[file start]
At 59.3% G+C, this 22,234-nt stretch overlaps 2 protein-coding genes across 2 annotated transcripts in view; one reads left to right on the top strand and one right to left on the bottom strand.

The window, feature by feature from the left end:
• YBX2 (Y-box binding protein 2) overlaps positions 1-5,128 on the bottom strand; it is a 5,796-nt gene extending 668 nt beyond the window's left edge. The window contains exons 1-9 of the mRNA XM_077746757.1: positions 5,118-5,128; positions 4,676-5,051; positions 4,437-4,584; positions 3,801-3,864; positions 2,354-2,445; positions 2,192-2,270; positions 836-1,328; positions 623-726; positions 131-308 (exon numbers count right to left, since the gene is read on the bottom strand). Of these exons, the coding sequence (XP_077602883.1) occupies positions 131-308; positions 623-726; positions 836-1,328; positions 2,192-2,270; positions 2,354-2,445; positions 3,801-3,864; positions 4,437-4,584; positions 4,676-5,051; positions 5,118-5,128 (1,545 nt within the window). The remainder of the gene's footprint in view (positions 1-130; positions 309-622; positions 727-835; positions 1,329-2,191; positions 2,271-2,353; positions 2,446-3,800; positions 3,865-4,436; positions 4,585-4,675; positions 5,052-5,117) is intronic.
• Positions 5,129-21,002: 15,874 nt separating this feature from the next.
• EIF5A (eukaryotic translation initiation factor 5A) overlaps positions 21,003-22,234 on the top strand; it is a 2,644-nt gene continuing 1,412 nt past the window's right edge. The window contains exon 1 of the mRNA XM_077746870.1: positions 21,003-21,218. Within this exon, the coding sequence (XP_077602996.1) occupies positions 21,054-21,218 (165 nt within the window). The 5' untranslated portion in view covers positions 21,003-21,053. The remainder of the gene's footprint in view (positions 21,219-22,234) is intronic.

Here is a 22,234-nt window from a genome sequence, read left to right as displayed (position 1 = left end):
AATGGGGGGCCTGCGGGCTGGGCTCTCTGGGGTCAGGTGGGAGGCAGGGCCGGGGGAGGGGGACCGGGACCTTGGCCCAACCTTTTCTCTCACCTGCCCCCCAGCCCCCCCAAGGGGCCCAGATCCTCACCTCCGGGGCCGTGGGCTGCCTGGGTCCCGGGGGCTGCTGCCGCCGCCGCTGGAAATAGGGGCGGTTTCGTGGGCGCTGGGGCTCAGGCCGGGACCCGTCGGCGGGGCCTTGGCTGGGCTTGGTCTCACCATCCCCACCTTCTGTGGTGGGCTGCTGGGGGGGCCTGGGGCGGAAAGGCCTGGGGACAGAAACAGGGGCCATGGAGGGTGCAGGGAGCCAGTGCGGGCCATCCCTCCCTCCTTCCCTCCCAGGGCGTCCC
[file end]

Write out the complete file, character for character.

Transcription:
At 59.3% G+C, this 22,234-nt stretch overlaps 2 protein-coding genes across 2 annotated transcripts in view; one reads left to right on the top strand and one right to left on the bottom strand.

The window, feature by feature from the left end:
• YBX2 (Y-box binding protein 2) overlaps positions 1-5,128 on the bottom strand; it is a 5,796-nt gene extending 668 nt beyond the window's left edge. The window contains exons 1-9 of the mRNA XM_077746757.1: positions 5,118-5,128; positions 4,676-5,051; positions 4,437-4,584; positions 3,801-3,864; positions 2,354-2,445; positions 2,192-2,270; positions 836-1,328; positions 623-726; positions 131-308 (exon numbers count right to left, since the gene is read on the bottom strand). Of these exons, the coding sequence (XP_077602883.1) occupies positions 131-308; positions 623-726; positions 836-1,328; positions 2,192-2,270; positions 2,354-2,445; positions 3,801-3,864; positions 4,437-4,584; positions 4,676-5,051; positions 5,118-5,128 (1,545 nt within the window). The remainder of the gene's footprint in view (positions 1-130; positions 309-622; positions 727-835; positions 1,329-2,191; positions 2,271-2,353; positions 2,446-3,800; positions 3,865-4,436; positions 4,585-4,675; positions 5,052-5,117) is intronic.
• Positions 5,129-21,002: 15,874 nt separating this feature from the next.
• EIF5A (eukaryotic translation initiation factor 5A) overlaps positions 21,003-22,234 on the top strand; it is a 2,644-nt gene continuing 1,412 nt past the window's right edge. The window contains exon 1 of the mRNA XM_077746870.1: positions 21,003-21,218. Within this exon, the coding sequence (XP_077602996.1) occupies positions 21,054-21,218 (165 nt within the window). The 5' untranslated portion in view covers positions 21,003-21,053. The remainder of the gene's footprint in view (positions 21,219-22,234) is intronic.

Here is a 22,234-nt window from a genome sequence, read left to right as displayed (position 1 = left end):
AATGGGGGGCCTGCGGGCTGGGCTCTCTGGGGTCAGGTGGGAGGCAGGGCCGGGGGAGGGGGACCGGGACCTTGGCCCAACCTTTTCTCTCACCTGCCCCCCAGCCCCCCCAAGGGGCCCAGATCCTCACCTCCGGGGCCGTGGGCTGCCTGGGTCCCGGGGGCTGCTGCCGCCGCCGCTGGAAATAGGGGCGGTTTCGTGGGCGCTGGGGCTCAGGCCGGGACCCGTCGGCGGGGCCTTGGCTGGGCTTGGTCTCACCATCCCCACCTTCTGTGGTGGGCTGCTGGGGGGGCCTGGGGCGGAAAGGCCTGGGGACAGAAACAGGGGCCATGGAGGGTGCAGGGAGCCAGTGCGGGCCATCCCTCCCTCCTTCCCTCCCAGGGCGTCCC